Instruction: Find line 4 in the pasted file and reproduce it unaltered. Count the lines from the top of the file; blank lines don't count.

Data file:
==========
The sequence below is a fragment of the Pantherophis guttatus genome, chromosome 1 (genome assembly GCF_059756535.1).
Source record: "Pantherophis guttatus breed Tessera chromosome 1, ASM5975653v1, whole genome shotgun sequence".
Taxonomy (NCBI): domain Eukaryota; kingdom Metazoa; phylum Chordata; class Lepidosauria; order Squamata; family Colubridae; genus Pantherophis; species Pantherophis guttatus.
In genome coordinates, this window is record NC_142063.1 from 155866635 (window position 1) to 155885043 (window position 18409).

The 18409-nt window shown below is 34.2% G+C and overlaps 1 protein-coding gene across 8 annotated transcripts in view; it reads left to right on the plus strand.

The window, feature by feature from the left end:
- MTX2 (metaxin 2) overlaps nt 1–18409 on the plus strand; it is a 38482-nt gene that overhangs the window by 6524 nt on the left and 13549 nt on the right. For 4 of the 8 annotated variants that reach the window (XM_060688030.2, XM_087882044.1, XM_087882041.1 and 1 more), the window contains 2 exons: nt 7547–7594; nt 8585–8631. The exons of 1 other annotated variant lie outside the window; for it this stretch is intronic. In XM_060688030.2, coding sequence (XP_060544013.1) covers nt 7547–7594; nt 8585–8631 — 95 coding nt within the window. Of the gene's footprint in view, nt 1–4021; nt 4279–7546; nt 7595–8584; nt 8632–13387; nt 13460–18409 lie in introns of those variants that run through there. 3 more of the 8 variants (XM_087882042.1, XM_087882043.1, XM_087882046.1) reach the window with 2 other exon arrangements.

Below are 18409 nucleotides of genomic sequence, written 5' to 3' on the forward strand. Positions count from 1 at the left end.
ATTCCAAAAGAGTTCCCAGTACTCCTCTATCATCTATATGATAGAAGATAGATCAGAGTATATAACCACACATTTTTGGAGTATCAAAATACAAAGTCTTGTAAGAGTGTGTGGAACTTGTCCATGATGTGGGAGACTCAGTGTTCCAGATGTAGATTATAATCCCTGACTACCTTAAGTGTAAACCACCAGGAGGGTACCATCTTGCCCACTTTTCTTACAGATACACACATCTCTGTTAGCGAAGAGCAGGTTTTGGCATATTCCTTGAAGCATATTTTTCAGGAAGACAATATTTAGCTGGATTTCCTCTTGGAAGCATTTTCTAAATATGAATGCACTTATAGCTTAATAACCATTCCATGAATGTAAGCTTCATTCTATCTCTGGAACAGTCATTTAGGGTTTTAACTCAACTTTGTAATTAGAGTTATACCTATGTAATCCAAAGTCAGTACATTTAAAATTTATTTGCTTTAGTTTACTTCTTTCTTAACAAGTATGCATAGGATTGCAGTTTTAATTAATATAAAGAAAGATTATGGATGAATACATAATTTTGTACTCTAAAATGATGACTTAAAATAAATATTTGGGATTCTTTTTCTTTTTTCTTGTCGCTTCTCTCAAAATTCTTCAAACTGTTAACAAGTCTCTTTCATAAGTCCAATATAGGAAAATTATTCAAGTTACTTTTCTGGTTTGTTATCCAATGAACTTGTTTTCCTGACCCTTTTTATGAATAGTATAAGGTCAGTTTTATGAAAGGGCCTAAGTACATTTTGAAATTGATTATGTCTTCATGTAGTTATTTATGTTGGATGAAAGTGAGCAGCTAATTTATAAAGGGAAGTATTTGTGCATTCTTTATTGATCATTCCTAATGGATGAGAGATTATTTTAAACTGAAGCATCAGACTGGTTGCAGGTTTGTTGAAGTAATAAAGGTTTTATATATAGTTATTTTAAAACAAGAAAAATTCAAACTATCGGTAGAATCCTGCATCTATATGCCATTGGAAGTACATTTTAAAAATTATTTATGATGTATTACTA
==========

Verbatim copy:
In genome coordinates, this window is record NC_142063.1 from 155866635 (window position 1) to 155885043 (window position 18409).